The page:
Frankfurt: Germany’s SAP AG posted double-digit growth in first-quarter sales and operating profit, underscoring a rebound in corporate technology spending seen across the industry.
“We see the recession coming to an end and do believe there is sustainable growth,” Co-Chief Executive Jim Hagemann Snabe told Reuters Insider in an interview on Wednesday. He added he expects SAP to achieve double-digit growth in most regions, especially Asia.
Snabe and Bill McDermott took the reins at the company based in Walldorf in western Germany after a surprise management reshuffle in February in which Leo Apotheker quit after just seven months as sole CEO and the company returned to a split leadership structure.
McDermott said that the company had a strong pipeline of project requests for the second quarter and beyond, an indicator that the recovery in IT spending continued to filter through to SAP’s business.
SAP, whose more than 92,000 customers include companies such as McDonald’s, Pepsi, Audi, Apple and GE as well as institutions such as Johns Hopkins Hospital, bills itself as the world’s leading provider of software to help companies manage supply chains and customer relations.
It competes with US software companies Oracle, IBM and Microsoft, which also reported strong results on the back of improved demand. “We become increasingly optimistic that SAP is finally getting back to its growth path,” BHF Bank analyst Jochen Klusmann wrote, upgrading the stock to “buy” from “reduce”.
He added that Business ByDesign, SAP’s software for small and medium-sized companies whose launch was delayed several times, would be an additional growth driver. Snabe confirmed in a conference call that a broad rollout of the product was still planned for the middle of the year.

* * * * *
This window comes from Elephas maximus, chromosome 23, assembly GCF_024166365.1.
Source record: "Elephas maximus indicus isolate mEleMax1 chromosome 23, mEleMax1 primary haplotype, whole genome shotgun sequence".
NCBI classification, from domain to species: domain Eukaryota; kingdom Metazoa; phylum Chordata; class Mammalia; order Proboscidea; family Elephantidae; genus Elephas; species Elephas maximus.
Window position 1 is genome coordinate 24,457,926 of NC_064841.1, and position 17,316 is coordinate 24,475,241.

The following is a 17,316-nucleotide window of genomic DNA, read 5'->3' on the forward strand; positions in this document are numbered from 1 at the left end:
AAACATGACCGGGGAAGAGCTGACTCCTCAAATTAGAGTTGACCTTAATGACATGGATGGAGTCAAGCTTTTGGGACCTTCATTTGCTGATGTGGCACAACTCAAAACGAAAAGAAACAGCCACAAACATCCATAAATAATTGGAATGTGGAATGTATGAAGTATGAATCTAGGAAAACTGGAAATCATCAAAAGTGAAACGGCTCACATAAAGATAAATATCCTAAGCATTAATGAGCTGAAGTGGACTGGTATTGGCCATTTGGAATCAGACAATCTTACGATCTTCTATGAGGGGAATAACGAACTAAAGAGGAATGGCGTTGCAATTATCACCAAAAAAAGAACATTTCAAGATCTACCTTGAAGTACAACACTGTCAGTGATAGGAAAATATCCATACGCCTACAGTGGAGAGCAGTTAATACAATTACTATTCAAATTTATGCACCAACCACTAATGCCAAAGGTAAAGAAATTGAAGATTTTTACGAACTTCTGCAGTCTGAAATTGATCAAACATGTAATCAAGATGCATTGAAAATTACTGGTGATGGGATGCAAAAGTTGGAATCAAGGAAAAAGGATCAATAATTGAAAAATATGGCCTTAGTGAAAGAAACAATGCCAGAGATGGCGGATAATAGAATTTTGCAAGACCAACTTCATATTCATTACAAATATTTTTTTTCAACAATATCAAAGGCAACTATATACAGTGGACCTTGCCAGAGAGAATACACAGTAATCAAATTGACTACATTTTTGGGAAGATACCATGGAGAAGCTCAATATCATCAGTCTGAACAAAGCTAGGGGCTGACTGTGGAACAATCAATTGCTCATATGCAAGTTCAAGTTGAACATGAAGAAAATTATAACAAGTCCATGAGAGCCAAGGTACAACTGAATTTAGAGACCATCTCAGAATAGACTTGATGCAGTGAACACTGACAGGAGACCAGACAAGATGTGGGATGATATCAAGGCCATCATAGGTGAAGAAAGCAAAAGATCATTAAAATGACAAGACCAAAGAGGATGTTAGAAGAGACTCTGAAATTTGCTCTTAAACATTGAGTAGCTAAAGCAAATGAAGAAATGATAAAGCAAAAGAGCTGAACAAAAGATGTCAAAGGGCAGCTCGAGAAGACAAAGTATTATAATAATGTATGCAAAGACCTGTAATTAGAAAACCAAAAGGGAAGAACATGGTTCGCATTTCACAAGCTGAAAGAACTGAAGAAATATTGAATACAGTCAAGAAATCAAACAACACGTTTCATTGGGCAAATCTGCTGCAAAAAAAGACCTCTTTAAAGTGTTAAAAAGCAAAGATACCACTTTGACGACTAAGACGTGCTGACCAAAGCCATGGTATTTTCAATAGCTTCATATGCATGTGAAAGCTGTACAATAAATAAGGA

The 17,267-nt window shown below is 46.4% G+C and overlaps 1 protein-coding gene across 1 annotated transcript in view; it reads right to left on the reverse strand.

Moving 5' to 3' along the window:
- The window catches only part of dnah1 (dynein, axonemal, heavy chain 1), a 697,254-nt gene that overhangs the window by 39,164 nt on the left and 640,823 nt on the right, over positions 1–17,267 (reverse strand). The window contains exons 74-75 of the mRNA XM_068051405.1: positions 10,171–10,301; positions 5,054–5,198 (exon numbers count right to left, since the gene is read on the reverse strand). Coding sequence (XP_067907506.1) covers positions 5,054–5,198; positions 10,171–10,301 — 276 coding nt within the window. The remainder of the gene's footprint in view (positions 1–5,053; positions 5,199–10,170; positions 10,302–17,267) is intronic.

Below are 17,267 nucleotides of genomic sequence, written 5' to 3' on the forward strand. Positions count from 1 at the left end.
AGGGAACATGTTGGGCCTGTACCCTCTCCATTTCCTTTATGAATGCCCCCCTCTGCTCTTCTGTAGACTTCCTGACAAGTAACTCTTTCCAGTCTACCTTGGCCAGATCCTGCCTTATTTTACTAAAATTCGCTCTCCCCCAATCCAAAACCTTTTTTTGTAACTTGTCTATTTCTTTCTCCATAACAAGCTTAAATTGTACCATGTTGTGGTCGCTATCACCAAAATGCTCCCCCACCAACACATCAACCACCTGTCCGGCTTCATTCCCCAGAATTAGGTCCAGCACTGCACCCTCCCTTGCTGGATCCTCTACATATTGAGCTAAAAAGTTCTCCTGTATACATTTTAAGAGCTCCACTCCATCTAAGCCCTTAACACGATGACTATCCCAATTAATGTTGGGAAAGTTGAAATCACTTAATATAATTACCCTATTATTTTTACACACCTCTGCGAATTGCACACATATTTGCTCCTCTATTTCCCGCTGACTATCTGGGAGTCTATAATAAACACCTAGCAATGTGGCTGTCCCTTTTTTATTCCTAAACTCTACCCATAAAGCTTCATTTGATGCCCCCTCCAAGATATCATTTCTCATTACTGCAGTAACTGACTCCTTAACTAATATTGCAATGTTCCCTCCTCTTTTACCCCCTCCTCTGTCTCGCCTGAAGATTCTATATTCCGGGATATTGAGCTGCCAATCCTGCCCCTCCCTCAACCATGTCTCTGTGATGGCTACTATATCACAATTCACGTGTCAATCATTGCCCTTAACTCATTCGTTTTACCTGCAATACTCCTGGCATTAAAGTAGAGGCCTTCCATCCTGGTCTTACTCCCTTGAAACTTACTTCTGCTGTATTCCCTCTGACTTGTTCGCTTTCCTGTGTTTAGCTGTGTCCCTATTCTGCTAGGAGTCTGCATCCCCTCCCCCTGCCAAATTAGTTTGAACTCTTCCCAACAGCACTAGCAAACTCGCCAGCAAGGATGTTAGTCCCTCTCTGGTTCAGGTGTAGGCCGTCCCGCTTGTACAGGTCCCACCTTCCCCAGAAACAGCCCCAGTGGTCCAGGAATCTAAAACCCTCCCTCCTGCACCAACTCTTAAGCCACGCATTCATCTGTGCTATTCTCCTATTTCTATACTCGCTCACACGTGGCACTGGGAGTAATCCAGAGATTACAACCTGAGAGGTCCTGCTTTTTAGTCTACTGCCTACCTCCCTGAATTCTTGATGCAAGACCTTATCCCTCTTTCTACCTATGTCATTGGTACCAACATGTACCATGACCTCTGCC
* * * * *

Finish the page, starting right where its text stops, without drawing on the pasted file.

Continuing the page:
By 1207 GMT shares in SAP were down 1.5% in a lower DAX that had only four gainers. SAP said earnings before interest and tax (EBIT) in the first three months of the year rose a less-than-expected 47% to €557 million ($741.9 million) on an 11% increase in sales of software and software-related services to €1.9 billion.
Total sales were up 3% at €2.5 billion. Analysts polled by Reuters had forecast on average a 50% rise in operating profit to €615 million on total sales of 2.4 billion.
Sales from software and software related services were seen by analysts at €1.86 billion. SAP, which switched to IFRS reporting from US-GAAP, reiterated it expected 2010 non-IFRS software and software-related service revenue to increase by between 4% and 8% at constant currencies after a 5% decline last year.
It aims to reach a full-year 2010 non-IFRS operating margin in a range of 30% to 31% at constant currencies, up from 27.4% in 2009. “SAP showed a solid quarter in terms of revenues and licences,” Oliver Finger, analyst at DZ Bank, said. “We see an increasing momentum in terms of licence development, which makes us confident that demand is picking up. Maintenance revenues were also strong.”
SAP trades on a 12-month forward price/earnings ratio of 17.4 times, a premium to Oracle’s 14 and Microsoft’s 13.7, according to Thomson Reuters StarMine, which weights estimates by analysts’ previous accuracy.